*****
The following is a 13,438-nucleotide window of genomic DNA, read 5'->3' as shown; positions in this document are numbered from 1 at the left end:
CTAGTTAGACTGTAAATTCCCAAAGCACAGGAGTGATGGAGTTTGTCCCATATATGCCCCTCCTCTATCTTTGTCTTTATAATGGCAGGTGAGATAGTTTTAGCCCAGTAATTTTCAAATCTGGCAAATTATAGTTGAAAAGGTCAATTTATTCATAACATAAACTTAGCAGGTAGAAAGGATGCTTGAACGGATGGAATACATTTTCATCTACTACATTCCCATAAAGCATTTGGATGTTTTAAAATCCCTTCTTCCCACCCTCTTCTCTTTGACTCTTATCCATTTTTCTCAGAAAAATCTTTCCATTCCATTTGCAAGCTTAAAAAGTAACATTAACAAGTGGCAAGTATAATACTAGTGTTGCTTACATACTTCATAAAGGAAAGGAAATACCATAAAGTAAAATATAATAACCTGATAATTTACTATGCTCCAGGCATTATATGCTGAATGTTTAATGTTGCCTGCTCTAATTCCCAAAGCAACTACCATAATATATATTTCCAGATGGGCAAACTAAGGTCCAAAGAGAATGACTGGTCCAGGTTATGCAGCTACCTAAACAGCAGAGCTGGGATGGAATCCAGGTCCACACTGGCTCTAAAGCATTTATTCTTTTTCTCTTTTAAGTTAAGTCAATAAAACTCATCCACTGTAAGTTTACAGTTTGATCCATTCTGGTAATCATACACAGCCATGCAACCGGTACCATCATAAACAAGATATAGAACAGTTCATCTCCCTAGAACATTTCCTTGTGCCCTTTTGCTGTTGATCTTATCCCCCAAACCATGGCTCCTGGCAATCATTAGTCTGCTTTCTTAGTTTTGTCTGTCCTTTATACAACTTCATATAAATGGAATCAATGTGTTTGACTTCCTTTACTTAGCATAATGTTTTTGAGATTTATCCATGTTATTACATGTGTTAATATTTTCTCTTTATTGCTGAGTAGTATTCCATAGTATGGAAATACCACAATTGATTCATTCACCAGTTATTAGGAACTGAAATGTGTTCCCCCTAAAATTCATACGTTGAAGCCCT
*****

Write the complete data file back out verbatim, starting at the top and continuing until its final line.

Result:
The following is a 13,438-nucleotide window of genomic DNA, read 5'->3' as shown; positions in this document are numbered from 1 at the left end:
CTAGTTAGACTGTAAATTCCCAAAGCACAGGAGTGATGGAGTTTGTCCCATATATGCCCCTCCTCTATCTTTGTCTTTATAATGGCAGGTGAGATAGTTTTAGCCCAGTAATTTTCAAATCTGGCAAATTATAGTTGAAAAGGTCAATTTATTCATAACATAAACTTAGCAGGTAGAAAGGATGCTTGAACGGATGGAATACATTTTCATCTACTACATTCCCATAAAGCATTTGGATGTTTTAAAATCCCTTCTTCCCACCCTCTTCTCTTTGACTCTTATCCATTTTTCTCAGAAAAATCTTTCCATTCCATTTGCAAGCTTAAAAAGTAACATTAACAAGTGGCAAGTATAATACTAGTGTTGCTTACATACTTCATAAAGGAAAGGAAATACCATAAAGTAAAATATAATAACCTGATAATTTACTATGCTCCAGGCATTATATGCTGAATGTTTAATGTTGCCTGCTCTAATTCCCAAAGCAACTACCATAATATATATTTCCAGATGGGCAAACTAAGGTCCAAAGAGAATGACTGGTCCAGGTTATGCAGCTACCTAAACAGCAGAGCTGGGATGGAATCCAGGTCCACACTGGCTCTAAAGCATTTATTCTTTTTCTCTTTTAAGTTAAGTCAATAAAACTCATCCACTGTAAGTTTACAGTTTGATCCATTCTGGTAATCATACACAGCCATGCAACCGGTACCATCATAAACAAGATATAGAACAGTTCATCTCCCTAGAACATTTCCTTGTGCCCTTTTGCTGTTGATCTTATCCCCCAAACCATGGCTCCTGGCAATCATTAGTCTGCTTTCTTAGTTTTGTCTGTCCTTTATACAACTTCATATAAATGGAATCAATGTGTTTGACTTCCTTTACTTAGCATAATGTTTTTGAGATTTATCCATGTTATTACATGTGTTAATATTTTCTCTTTATTGCTGAGTAGTATTCCATAGTATGGAAATACCACAATTGATTCATTCACCAGTTATTAGGAACTGAAATGTGTTCCCCCTAAAATTCATACGTTGAAGCCCT